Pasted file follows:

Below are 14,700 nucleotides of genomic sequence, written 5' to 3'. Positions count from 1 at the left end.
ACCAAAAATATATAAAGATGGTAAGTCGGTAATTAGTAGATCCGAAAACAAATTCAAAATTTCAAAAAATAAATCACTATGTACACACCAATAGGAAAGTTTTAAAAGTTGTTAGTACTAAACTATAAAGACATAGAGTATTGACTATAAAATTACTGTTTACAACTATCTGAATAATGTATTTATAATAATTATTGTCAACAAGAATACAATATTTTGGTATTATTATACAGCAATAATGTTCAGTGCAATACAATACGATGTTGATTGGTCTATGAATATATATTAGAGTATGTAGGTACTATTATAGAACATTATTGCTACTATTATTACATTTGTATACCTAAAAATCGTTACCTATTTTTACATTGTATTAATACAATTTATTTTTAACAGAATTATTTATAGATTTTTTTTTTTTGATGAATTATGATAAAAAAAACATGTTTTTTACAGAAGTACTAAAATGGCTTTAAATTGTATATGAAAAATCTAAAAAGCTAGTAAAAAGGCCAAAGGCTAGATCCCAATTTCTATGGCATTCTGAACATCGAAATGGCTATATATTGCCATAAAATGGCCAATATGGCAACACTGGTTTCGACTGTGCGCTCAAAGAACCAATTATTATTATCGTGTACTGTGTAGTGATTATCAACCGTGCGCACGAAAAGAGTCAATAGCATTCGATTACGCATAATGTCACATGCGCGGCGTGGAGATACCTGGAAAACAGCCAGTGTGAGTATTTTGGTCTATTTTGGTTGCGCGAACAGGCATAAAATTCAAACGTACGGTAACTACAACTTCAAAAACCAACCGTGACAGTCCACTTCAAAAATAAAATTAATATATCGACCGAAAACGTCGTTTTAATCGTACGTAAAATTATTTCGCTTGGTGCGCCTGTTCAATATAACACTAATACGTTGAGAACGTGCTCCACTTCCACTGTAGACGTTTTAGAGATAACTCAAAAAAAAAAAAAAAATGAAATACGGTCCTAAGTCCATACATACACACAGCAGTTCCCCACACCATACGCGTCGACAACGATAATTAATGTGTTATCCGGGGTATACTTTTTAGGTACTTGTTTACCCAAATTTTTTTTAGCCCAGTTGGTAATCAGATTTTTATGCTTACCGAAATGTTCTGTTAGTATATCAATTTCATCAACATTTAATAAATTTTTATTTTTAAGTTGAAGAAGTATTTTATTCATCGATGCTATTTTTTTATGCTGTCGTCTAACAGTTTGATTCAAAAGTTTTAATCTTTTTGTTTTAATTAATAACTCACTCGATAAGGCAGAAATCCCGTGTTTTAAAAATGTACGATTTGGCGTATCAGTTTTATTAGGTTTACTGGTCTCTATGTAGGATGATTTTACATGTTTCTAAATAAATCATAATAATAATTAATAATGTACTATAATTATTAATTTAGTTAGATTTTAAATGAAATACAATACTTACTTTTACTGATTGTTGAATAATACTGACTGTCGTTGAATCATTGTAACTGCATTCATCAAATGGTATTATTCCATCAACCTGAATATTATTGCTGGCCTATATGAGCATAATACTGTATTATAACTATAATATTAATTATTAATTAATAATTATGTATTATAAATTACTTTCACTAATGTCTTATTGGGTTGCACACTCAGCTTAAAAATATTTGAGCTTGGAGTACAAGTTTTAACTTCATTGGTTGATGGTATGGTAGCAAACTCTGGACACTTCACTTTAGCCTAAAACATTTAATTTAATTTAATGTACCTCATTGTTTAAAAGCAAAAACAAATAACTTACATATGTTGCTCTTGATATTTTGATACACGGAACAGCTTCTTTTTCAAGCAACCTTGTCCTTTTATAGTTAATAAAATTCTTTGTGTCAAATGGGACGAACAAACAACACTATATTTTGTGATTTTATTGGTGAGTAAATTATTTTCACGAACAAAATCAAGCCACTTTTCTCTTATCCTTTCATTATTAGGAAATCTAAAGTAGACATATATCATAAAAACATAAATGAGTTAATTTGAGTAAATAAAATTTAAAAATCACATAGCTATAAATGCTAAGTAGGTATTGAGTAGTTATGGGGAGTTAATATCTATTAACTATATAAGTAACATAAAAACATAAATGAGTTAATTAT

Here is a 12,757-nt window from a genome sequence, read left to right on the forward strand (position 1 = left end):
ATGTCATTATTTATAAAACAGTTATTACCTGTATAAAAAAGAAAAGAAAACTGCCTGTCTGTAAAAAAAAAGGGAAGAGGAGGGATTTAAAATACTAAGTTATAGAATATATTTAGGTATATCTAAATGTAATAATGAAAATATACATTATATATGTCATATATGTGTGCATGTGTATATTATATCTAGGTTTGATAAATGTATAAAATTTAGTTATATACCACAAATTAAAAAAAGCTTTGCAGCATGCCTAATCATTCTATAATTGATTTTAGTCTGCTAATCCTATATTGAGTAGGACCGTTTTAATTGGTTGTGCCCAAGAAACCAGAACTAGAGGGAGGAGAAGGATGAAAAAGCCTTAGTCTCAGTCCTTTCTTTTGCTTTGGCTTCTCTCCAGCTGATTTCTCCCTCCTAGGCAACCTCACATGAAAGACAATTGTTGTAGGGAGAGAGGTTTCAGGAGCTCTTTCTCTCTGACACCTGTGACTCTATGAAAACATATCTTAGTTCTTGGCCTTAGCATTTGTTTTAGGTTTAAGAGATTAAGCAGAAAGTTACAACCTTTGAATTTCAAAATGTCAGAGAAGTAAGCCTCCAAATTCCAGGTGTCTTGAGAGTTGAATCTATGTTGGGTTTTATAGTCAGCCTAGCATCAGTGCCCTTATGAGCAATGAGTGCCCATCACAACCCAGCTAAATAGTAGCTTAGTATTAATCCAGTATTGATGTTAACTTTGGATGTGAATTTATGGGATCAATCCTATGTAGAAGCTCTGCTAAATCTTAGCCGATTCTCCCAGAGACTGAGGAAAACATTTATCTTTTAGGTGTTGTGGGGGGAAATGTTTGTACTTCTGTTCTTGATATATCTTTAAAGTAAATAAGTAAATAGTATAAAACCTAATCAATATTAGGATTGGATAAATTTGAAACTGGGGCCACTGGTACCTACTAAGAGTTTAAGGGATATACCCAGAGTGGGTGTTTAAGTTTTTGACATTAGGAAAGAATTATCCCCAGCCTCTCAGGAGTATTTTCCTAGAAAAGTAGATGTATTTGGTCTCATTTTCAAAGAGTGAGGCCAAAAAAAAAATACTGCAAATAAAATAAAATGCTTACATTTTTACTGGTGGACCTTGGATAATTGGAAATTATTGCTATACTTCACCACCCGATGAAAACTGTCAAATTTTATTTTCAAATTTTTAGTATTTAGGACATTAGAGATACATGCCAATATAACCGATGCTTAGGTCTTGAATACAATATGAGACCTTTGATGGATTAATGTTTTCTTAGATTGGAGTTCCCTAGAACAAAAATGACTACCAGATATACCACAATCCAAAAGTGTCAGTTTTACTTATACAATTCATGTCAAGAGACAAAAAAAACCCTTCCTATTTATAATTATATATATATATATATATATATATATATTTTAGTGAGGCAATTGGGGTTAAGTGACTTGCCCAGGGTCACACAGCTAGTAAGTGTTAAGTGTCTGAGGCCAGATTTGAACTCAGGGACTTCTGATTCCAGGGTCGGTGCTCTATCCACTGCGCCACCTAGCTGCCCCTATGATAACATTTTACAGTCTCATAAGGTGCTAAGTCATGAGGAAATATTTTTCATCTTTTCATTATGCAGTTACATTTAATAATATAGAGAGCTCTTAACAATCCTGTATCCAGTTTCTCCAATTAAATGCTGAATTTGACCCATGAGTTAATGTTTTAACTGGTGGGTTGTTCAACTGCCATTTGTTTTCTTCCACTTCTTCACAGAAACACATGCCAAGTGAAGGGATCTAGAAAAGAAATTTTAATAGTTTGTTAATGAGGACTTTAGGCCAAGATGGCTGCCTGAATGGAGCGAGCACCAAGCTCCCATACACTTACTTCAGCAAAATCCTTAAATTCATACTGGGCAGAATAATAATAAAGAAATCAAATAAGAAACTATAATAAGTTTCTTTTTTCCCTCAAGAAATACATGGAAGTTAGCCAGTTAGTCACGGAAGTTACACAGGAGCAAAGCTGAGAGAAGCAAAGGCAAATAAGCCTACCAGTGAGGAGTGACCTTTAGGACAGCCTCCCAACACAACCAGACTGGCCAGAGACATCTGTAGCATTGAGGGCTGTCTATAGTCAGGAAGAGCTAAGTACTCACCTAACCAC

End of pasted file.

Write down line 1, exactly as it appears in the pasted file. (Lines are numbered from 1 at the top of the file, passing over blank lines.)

Below are 14,700 nucleotides of genomic sequence, written 5' to 3'. Positions count from 1 at the left end.